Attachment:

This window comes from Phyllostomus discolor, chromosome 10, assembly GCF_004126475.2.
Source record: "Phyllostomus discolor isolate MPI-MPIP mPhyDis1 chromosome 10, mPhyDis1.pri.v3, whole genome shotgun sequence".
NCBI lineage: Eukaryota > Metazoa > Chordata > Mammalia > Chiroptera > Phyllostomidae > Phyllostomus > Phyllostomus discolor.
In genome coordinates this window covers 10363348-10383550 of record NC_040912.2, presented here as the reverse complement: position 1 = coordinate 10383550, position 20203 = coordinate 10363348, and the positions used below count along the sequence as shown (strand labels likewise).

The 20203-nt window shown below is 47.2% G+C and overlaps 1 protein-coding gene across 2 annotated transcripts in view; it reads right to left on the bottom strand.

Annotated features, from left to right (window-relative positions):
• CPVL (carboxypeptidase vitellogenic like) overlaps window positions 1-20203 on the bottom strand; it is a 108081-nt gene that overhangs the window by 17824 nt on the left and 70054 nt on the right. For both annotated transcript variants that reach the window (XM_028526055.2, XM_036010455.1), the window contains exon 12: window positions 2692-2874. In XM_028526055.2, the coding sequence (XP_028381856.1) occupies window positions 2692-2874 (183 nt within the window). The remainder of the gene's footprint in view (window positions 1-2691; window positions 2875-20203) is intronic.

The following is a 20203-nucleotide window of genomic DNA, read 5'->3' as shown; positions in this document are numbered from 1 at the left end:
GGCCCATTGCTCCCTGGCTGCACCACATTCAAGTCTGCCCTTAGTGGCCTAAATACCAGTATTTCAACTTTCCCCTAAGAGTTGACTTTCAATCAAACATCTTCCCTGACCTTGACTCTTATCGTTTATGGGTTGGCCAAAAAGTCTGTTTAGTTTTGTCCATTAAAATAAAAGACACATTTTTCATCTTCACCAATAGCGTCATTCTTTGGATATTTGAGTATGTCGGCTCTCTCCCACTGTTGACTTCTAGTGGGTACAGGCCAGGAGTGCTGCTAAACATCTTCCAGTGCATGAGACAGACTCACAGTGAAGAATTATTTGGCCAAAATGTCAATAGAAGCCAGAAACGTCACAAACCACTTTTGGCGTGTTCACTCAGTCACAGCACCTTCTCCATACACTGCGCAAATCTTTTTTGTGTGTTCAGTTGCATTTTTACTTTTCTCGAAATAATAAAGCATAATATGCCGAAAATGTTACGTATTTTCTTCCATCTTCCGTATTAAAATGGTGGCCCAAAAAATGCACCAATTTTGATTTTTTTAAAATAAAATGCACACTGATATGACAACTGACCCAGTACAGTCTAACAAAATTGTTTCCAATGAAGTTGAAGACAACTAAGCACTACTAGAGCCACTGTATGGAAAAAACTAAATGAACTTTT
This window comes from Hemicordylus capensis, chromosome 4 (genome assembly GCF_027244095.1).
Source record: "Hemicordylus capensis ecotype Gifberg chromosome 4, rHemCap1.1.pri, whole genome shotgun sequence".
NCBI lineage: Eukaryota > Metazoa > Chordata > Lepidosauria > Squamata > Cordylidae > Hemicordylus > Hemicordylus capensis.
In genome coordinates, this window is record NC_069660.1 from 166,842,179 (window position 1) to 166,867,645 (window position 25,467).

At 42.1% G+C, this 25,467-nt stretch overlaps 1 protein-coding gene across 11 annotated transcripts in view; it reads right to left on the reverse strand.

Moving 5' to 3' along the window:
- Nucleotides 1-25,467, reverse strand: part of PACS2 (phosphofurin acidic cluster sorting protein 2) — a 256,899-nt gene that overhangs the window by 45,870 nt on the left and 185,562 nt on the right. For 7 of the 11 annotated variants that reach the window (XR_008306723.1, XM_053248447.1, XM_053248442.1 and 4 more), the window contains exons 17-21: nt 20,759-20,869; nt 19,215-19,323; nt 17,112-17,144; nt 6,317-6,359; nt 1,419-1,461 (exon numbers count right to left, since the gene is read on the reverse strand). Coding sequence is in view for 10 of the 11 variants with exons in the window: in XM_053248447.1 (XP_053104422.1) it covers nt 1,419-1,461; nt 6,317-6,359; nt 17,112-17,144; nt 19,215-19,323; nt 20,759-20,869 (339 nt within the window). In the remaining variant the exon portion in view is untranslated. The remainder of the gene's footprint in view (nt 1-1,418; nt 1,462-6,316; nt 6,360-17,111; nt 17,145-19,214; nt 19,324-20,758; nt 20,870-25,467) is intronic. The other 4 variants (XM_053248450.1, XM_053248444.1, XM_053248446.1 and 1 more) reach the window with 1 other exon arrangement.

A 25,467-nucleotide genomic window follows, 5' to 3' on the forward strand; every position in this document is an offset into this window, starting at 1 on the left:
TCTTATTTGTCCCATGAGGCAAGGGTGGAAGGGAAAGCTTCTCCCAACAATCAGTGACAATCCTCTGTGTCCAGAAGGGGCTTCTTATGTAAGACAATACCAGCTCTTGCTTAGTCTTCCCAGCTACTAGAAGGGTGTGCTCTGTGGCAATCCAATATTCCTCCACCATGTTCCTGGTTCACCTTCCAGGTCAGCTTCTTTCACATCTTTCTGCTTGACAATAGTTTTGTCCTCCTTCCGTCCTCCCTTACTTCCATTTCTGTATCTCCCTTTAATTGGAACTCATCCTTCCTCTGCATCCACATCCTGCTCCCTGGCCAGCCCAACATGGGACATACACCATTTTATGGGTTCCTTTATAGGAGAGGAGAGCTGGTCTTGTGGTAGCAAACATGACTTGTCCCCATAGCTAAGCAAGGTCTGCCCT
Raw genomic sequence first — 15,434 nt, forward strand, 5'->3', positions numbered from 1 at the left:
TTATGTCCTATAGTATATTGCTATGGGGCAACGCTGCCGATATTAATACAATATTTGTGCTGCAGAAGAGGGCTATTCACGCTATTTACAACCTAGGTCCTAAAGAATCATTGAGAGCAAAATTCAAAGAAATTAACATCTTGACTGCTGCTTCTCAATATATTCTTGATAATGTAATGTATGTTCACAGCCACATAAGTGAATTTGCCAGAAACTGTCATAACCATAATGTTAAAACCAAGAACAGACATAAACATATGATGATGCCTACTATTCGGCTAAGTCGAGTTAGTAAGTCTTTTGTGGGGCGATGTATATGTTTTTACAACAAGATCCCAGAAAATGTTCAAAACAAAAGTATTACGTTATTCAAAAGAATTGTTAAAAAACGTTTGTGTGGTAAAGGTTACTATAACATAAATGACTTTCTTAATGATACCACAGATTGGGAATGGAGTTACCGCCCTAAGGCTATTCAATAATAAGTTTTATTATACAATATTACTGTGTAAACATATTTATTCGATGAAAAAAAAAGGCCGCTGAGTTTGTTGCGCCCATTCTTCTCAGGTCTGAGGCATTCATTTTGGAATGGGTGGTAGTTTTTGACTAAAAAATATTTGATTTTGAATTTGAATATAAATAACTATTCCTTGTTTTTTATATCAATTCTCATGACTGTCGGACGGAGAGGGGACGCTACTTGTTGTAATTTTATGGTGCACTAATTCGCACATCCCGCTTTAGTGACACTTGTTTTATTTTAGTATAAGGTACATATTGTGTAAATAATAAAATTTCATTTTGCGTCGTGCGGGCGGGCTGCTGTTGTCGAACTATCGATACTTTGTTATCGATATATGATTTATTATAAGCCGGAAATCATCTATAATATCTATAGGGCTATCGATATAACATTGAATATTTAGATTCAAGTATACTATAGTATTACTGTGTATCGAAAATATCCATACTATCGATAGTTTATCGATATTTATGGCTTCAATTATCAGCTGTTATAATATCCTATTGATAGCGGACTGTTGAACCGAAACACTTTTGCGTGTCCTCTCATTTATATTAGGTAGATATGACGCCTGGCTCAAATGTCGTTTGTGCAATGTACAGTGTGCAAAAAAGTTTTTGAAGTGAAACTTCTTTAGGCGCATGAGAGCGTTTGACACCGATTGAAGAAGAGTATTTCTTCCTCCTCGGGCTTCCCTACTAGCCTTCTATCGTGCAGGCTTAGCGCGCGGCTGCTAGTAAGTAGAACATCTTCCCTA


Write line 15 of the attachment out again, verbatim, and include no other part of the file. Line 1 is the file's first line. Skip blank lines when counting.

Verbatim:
Moving 5' to 3' along the window: